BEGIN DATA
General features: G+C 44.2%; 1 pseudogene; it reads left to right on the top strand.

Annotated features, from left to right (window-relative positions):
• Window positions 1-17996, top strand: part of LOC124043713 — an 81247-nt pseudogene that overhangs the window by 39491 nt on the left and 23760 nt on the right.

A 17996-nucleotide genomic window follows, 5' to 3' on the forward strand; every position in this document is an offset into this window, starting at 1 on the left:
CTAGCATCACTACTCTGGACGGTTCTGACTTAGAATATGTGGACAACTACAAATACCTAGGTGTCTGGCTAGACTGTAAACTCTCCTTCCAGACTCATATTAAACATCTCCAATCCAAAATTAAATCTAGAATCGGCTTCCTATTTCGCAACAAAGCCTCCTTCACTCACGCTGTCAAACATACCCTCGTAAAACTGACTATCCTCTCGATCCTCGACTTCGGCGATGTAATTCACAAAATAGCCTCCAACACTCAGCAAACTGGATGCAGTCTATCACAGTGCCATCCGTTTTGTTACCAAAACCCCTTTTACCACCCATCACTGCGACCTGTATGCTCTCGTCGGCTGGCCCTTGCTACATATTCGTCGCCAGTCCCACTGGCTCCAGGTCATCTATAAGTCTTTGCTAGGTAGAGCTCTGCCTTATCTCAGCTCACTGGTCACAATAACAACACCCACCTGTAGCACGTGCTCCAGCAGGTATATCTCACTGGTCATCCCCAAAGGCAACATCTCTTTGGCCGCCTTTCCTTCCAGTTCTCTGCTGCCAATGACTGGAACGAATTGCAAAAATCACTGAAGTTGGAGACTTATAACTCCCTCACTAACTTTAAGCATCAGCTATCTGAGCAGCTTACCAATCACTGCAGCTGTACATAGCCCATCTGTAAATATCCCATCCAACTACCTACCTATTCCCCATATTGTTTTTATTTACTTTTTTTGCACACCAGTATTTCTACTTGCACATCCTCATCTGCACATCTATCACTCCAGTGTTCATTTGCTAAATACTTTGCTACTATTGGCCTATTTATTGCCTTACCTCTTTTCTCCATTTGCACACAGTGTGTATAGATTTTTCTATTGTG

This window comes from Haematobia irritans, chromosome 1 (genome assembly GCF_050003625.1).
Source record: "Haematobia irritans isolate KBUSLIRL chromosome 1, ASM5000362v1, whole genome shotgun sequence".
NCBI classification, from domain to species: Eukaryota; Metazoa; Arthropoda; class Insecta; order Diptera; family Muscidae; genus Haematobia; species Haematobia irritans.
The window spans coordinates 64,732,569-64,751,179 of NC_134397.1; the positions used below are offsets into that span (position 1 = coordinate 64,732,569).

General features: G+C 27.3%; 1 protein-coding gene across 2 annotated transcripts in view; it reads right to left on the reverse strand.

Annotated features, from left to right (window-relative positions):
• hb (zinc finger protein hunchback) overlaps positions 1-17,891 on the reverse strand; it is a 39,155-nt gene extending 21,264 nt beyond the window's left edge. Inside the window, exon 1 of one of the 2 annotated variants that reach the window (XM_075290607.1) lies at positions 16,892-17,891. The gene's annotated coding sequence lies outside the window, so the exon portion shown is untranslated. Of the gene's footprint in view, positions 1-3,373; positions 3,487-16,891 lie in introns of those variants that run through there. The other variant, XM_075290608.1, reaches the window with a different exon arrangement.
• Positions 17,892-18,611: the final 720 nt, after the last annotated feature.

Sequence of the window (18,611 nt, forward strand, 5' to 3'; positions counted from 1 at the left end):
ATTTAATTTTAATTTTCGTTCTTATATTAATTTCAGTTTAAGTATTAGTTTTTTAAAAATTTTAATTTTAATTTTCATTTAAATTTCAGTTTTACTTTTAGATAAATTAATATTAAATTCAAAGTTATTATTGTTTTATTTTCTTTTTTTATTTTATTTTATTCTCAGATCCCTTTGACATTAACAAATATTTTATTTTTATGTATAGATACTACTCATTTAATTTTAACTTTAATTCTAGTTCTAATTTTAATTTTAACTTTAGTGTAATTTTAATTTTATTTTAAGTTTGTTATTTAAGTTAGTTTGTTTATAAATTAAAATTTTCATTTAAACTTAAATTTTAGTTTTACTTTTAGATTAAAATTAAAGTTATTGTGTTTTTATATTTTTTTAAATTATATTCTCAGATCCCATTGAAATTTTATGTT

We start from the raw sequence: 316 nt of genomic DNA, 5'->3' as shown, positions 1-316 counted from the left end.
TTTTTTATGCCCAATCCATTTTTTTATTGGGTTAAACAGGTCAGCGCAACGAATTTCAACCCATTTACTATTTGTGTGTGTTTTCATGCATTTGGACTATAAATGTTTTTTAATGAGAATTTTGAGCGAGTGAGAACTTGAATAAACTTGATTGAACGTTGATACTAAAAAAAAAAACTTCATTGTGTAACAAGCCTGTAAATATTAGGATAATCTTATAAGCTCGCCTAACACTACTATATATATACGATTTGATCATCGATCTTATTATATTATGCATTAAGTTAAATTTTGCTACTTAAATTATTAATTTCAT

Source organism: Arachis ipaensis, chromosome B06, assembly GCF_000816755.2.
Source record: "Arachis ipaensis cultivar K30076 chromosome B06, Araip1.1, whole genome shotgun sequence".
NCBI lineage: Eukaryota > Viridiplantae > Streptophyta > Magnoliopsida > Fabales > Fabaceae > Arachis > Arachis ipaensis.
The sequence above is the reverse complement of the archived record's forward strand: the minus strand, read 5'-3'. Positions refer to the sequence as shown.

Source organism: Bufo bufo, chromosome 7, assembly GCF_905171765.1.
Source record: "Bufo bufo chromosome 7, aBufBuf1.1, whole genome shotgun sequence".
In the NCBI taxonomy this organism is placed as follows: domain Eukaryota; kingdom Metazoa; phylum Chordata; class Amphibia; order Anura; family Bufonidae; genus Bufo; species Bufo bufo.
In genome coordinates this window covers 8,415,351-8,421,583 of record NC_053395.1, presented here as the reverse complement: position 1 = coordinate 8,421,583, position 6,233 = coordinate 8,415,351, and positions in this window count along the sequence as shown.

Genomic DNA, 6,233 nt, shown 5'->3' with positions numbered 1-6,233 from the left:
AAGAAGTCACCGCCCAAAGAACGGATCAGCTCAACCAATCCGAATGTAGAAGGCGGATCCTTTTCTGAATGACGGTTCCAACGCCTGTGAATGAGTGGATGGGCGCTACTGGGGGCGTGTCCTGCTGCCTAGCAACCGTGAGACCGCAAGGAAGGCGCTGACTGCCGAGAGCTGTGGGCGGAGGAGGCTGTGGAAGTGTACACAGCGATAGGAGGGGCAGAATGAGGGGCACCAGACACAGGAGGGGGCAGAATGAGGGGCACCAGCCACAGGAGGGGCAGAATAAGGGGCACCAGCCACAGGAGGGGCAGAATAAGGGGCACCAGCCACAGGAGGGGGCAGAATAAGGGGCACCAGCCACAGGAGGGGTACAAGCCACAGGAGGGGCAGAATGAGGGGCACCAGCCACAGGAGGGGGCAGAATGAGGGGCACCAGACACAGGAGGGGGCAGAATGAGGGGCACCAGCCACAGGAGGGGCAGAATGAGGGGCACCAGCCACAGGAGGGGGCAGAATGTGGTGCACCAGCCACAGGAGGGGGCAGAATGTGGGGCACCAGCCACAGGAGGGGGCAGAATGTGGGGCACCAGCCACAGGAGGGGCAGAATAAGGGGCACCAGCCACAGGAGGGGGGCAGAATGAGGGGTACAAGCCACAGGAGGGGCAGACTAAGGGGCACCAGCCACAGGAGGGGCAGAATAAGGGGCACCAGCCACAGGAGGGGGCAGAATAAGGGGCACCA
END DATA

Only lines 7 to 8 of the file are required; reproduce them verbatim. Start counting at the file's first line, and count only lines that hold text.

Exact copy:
Source record: "Haematobia irritans isolate KBUSLIRL chromosome 1, ASM5000362v1, whole genome shotgun sequence".
NCBI classification, from domain to species: Eukaryota; Metazoa; Arthropoda; class Insecta; order Diptera; family Muscidae; genus Haematobia; species Haematobia irritans.